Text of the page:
Xi Jinping Strengthens His Grip Over Chinese Media

In yet another effort to tighten control, Beijing rolled out a new plan to further restrict private capital’s influence in Chinese media late last year. The policy is poised to ban non-state money from producing and distributing news, operating news organizations’ social media, and hosting news-related events, among other activities.

The clampdown could have a profound implication for policymakers and China watchers around the world. Chinese propaganda—“fake news” if ever there was any—has just gotten faker, and it’s ever more important now for observers to pay close attention to it.

Because tightly controlled news environments are reflective of their propagandists’ intentions, there’s a long practice in the United States and allied democracies of monitoring major authoritarian regimes’ communications and making inferences. Among the earliest successes was the World War II-era U.S. Foreign Broadcast Intelligence Service (FBIS) and British Political Warfare Executive, which closely followed Nazi propaganda and successfully predicted the deployment of Germany’s secret V-weapons.

The efforts continued after the war and became known as open-source intelligence—the practice of producing intelligence using publicly available information like propaganda, satellite images, and social media. Within the U.S. intelligence community, analyses have been done on Cold War-era Soviet communications and modern-day Chinese propaganda, among others. Similar work is increasingly carried out by nongovernmental analysts and institutions. My own research—the Policy Change Index—uses machine learning techniques to predict China’s behavior by mining its official newspaper, and it’s only one of many applications empowered by recent computational advances.

But as I’ve written previously, open-source intelligence in America has remained on the sidelines, hurting its ability to compete with China. Beijing’s tightening control over information suggests that the open-source approach might be one of the only ways left to understand the Chinese Communist Party (CCP). And Washington needs to up its game, now.

Chinese President Xi Jinping’s recent moves to decouple somewhat from the West suggest that many China watchers can no longer observe the country from within. According to the Foreign Correspondents’ Club of China, Beijing expelled at least 18 foreign journalists from the New York Times, the Wall Street Journal and the Washington Post in the first half of 2020 alone. Despite Xi and President Joe Biden’s recent virtual summit, which led to a deal to ease restrictions on each country’s journalists, quality reporting on China from within remains a daunting challenge.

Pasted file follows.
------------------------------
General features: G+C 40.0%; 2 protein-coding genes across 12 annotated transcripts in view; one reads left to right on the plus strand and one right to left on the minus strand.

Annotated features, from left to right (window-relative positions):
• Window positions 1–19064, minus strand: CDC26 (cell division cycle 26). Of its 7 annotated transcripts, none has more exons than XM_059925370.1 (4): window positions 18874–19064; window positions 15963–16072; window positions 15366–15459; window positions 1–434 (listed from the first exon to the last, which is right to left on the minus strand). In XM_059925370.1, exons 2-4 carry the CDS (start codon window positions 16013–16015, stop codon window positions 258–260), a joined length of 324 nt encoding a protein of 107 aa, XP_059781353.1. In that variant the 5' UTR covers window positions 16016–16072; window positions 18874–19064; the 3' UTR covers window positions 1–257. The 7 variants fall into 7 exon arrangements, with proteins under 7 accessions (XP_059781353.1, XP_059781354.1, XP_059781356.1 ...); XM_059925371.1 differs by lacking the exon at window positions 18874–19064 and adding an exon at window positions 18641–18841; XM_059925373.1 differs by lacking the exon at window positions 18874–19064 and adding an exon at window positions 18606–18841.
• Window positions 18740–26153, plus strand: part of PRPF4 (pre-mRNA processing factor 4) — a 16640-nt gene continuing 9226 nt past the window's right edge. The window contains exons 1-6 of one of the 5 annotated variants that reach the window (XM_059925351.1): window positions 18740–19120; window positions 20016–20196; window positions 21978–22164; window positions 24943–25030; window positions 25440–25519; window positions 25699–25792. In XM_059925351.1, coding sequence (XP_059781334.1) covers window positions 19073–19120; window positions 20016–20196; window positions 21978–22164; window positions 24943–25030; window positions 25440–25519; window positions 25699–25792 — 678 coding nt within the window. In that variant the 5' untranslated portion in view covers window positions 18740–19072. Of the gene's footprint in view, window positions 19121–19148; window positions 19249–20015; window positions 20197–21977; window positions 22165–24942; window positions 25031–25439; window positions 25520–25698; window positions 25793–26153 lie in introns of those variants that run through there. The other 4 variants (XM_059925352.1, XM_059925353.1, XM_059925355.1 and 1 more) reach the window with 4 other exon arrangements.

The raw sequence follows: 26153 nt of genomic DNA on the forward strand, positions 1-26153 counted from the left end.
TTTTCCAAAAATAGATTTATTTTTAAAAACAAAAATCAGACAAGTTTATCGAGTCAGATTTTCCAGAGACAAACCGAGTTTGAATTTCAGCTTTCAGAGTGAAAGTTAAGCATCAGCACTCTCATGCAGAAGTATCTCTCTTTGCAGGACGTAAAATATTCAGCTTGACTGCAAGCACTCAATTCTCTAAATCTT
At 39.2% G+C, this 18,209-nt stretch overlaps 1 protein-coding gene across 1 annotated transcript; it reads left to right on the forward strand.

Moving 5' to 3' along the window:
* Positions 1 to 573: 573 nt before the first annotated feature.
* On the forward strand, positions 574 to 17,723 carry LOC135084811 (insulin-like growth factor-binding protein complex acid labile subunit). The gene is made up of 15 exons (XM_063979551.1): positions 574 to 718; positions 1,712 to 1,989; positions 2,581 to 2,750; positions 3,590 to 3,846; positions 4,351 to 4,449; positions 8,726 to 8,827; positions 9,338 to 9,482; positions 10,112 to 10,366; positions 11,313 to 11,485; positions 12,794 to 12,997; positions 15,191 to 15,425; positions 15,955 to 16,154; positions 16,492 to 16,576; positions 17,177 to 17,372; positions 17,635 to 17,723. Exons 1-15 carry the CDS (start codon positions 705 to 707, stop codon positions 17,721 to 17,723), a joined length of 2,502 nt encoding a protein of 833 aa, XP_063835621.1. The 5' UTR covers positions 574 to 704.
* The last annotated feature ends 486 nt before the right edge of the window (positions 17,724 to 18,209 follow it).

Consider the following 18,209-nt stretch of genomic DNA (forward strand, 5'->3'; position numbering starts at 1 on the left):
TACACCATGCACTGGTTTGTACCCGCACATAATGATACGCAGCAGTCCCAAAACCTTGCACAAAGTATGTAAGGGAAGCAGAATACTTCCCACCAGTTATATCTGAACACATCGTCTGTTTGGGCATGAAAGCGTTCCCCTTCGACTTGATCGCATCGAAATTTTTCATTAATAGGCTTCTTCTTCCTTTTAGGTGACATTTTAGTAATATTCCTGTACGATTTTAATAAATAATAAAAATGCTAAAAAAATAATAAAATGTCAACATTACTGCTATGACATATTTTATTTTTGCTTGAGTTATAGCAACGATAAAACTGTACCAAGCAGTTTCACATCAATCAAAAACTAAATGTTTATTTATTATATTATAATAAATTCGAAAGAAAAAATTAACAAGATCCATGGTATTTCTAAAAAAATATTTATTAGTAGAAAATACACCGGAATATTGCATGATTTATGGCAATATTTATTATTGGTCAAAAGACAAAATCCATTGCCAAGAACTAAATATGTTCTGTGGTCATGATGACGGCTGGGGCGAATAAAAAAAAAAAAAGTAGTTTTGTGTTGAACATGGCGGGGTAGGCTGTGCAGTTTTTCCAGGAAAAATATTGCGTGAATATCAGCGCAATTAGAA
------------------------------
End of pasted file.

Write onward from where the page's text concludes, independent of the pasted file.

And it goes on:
Adding to the dearth of direct information is the understandable reluctance on the part of China watchers to resume travel to the mainland. Earlier this year, a poll among contributors to the online magazine ChinaFile found that less than half of respondents plan to visit China again if COVID-19 travel restrictions are lifted. Some said “no” due to outright fear of detention, either for themselves or the Chinese people they work with or interview.

At a time of heightened tensions between the United States and China, a lack of information could have consequences for both sides. It’s well-understood in political science that wars often take place not because one nation is much stronger than the other one, but because both believe they are the more powerful and their opponents will back down first. But only one side can be right. And in recent months, the Taiwan Strait and South China Sea have seen unprecedented shows of force by China and the West. The last thing we need for sustained stability in the region is for the parties involved to feel more blind.

As Beijing grasps the country’s media tighter, the silver lining is that Washington and its allies now have more official materials from the CCP to work with—if they embrace the power of open-source intelligence.

A bipartisan group in Congress recently proposed establishing an Open Translation and Analysis Center, a revival of the wartime efforts done by the FBIS that would focus on China. The proposal, if it becomes policy, would go a long way toward a better understanding of the decision-making in Beijing. Similar initiatives should be carried out both in and outside the government before it’s too late.

Weifeng Zhong is a senior research fellow with the Mercatus Center at George Mason University and a core developer of the open-sourced Policy Change Index project, which uses machine-learning algorithms to predict authoritarian regimes’ major policy moves by “reading” their propaganda.

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